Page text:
6 Aug

(Originally posted on March 23, 2010)

It’s February once again and aside from it being the love month, Filipinos also anticipate the famous festival of the Chinese New Year. All of a sudden, the media starts showing feature stories for this event. People see them on television, read them in the newspapers and hear them on the radios. Almost everyone, even those who don’t belong to the Chinese community seem to be so engrossed with the occasion and buy items that are known to cause prosperity, good luck and more love. Some people even go the extra mile and set off to that one place in the country where everything Chinese can be found –Binondo.
Binondo is situated just across the Pasig river from the walled city Intramuros and very accessible to tourists.
To get there via LRT 1, one just has to stop at Carriedo station and head north to Sta. Cruz church. Mode of transportation can be jeepneys or taxis. If on the MRT, one has to ride all the way to EDSA station, pass through the Metro point Mall that leads to the LRT 1 station. If already in Taft Avenue of Ma. Orosa Street in Manila, one can just easily hail a jeepney bound for Divisoria. These jeepneys go straight to Binondo and one can just get off right in front of the church and start the tour.

Touring the area can best be done by foot but calesas (horse drawn carriages) and pedicabs (bicycle cabs) may be available as soon as walking becomes very tiring.


Ongpin: Manila’s Chinatown
Ongpin is a narrow and noisy street that showcases everything Chinese.

Here authentic Chinese food like siopao (steamed buns), dumplings, hopia (moon cake), tikoy (sweet and sticky Chinese pudding), dim sum (a wide range of light dishes served alongside Chinese tea), glutinous balls (Chinese dessert) can be found almost in every corner of the street.

Ongpin is also famous for its jewellery and accessory stores, but it would be best to bring an expert for assurance and for better deals.

Drug stores also have several Chinese herbs and remedies like ginseng, shark fin cartilage, dried snake, bird’s nest, animal testicles and many more. Tourists can simply tell the vendors their health symptoms and they will immediately be provided remedies found in the store.
Other shops also have Chinese CDs, VCDs and DVDs. It would be best to have a Chinese companion when going to these stores because most of them only speak Fukien, Cantonese or Mandarin.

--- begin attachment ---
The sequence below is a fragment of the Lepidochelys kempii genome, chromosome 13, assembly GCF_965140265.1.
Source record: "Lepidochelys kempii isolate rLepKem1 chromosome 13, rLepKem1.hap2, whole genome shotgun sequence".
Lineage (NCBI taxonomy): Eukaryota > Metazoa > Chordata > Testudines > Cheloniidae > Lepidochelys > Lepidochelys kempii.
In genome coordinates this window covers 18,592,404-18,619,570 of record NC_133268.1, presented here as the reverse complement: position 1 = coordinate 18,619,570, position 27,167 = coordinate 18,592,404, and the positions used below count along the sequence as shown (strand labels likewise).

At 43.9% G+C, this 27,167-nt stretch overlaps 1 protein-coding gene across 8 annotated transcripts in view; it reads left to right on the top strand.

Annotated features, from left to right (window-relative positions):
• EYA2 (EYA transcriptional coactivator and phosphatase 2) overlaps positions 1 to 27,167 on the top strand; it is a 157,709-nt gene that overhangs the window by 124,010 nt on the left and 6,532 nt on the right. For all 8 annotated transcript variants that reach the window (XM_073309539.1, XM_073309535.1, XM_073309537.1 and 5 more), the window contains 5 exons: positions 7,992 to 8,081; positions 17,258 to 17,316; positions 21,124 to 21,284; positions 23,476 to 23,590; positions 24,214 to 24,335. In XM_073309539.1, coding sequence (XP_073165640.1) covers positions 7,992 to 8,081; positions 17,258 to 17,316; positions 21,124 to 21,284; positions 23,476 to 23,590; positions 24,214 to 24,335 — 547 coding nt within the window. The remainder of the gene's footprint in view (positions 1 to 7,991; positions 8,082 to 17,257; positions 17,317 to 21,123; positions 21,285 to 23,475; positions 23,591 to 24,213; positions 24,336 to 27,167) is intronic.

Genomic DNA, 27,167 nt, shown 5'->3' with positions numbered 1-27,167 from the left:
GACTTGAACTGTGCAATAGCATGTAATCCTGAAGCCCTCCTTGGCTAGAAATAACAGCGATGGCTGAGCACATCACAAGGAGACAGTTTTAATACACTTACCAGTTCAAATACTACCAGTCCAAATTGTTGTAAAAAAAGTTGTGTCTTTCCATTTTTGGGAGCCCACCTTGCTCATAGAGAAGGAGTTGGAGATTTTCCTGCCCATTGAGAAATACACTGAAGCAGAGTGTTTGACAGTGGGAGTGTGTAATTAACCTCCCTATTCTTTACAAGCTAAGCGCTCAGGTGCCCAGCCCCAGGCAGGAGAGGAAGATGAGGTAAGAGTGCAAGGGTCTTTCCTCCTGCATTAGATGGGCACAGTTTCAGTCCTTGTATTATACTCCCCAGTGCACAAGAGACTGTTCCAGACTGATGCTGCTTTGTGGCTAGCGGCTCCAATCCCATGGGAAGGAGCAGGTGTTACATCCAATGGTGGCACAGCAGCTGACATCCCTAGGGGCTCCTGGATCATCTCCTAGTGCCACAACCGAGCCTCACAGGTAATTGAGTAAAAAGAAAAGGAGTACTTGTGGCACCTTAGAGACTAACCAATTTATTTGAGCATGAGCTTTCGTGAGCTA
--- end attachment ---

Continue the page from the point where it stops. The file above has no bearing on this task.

Purple Fire trucks can also be a sight when passing through Binondo Church. The engines are purple because of its major sponsor, Mr. Gerry Chua, the president of Eng Bee Tin, famous for its Ube Hopia (purple yam).

Binondo Church
Based on Philippine history, the Minor Basilica of San Lorenzo Ruiz, known to many as Binondo church has been built in 1596, making it one of the oldest catholic churches in the country.
This church also houses the 18-inch black wooden crucifix credited to have miraculous healing.
It has long aisle which makes it a top choice for traditional wedding ceremonies.

Seng Guan Temple

Seng guan temple is situated in Narra Street. It is a two-storey building with many altars of Buddha. This is open to the public and they even allow cameras to be brought. It smells of incense used by believers who come here to offer prayers.
The right side of the entrance has a room with many Chinese papers. According to the people inside, these are their ancestors that were buried somewhere else.
Also noticeable in this temple are the intricate designs of the ceilings that have been carved to perfection to depict the Buddhist culture.
Getting there is easy through a pedicab that will cost 60 pesos one-way. For those on a budget, travelling with friends can make the fare cheaper. The ride can be satisfying as travellers can also get a chance to tour the other streets. Asking the pedicabs driver to wait outside the temple is best for a better deal transportation fare. This will be very helpful especially because there are no pedicabs terminals available outside the temple.

Jones Bridge
Before getting inside the Chinatown proper, this historical landmark will be passed that can surely attract attention in spite of its old structure. This bridge can be a very good scene at night especially after spending the day touring Chinatown.

On Coming Back
Once you’ve visited Binondo, you couldn’t help but come back just like Aling Melda, a 55-year old resident of Malate who has already made it a ritual to go here yearly with her friends.
When asked what keeps her coming back, she just shares that she has been coming here since grade school because of the energy and the happiness that she feels especially during Chinese New year. Her favorite Chinese delicacy is tikoy.

Foreigners also enjoy coming back to Chinatown every once in a while. Valerie and Frederick who are both from France shares that it’s their first time to be here. They spent their Valentine’s date here for a change and to witness the celebration of the New Year. They said they enjoyed the place and would definitely want to come back.
Leo, a 25-year old Chinese residing at the heart of Chinatown says he loves staying in Chinatown in the Philippines primarily because of the Filipino culture. To him, this makes his life easy because of the courtesy and helpfulness of the Filipinos. He has been a resident for two years now and enjoys his work in a clothing shop in Chinatown.


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